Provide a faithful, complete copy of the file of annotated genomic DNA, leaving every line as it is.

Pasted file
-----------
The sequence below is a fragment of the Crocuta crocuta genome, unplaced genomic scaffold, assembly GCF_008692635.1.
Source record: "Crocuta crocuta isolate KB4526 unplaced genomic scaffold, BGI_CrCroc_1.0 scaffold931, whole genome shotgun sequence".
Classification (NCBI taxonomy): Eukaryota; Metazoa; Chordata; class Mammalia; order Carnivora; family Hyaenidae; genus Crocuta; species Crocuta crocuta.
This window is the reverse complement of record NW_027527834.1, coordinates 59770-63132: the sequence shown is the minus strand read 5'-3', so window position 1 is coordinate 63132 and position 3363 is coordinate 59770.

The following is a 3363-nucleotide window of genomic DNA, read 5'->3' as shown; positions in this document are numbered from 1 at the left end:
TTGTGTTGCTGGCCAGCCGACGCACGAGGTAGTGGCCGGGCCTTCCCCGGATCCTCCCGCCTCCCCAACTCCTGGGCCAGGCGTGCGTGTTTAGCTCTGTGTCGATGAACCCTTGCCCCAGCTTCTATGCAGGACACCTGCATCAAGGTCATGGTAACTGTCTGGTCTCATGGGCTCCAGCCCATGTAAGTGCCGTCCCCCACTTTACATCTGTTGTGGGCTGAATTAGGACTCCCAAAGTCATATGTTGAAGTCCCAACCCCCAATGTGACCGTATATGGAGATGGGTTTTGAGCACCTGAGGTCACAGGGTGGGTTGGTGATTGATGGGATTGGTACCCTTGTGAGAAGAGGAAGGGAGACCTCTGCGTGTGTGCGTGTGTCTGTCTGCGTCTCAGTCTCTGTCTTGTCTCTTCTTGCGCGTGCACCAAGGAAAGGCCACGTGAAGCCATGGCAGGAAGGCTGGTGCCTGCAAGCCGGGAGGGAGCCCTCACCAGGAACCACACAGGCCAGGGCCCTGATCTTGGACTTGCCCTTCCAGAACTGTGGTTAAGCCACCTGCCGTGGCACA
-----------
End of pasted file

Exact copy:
The sequence below is a fragment of the Crocuta crocuta genome, unplaced genomic scaffold, assembly GCF_008692635.1.
Source record: "Crocuta crocuta isolate KB4526 unplaced genomic scaffold, BGI_CrCroc_1.0 scaffold931, whole genome shotgun sequence".
Classification (NCBI taxonomy): Eukaryota; Metazoa; Chordata; class Mammalia; order Carnivora; family Hyaenidae; genus Crocuta; species Crocuta crocuta.
This window is the reverse complement of record NW_027527834.1, coordinates 59770-63132: the sequence shown is the minus strand read 5'-3', so window position 1 is coordinate 63132 and position 3363 is coordinate 59770.

The following is a 3363-nucleotide window of genomic DNA, read 5'->3' as shown; positions in this document are numbered from 1 at the left end:
TTGTGTTGCTGGCCAGCCGACGCACGAGGTAGTGGCCGGGCCTTCCCCGGATCCTCCCGCCTCCCCAACTCCTGGGCCAGGCGTGCGTGTTTAGCTCTGTGTCGATGAACCCTTGCCCCAGCTTCTATGCAGGACACCTGCATCAAGGTCATGGTAACTGTCTGGTCTCATGGGCTCCAGCCCATGTAAGTGCCGTCCCCCACTTTACATCTGTTGTGGGCTGAATTAGGACTCCCAAAGTCATATGTTGAAGTCCCAACCCCCAATGTGACCGTATATGGAGATGGGTTTTGAGCACCTGAGGTCACAGGGTGGGTTGGTGATTGATGGGATTGGTACCCTTGTGAGAAGAGGAAGGGAGACCTCTGCGTGTGTGCGTGTGTCTGTCTGCGTCTCAGTCTCTGTCTTGTCTCTTCTTGCGCGTGCACCAAGGAAAGGCCACGTGAAGCCATGGCAGGAAGGCTGGTGCCTGCAAGCCGGGAGGGAGCCCTCACCAGGAACCACACAGGCCAGGGCCCTGATCTTGGACTTGCCCTTCCAGAACTGTGGTTAAGCCACCTGCCGTGGCACA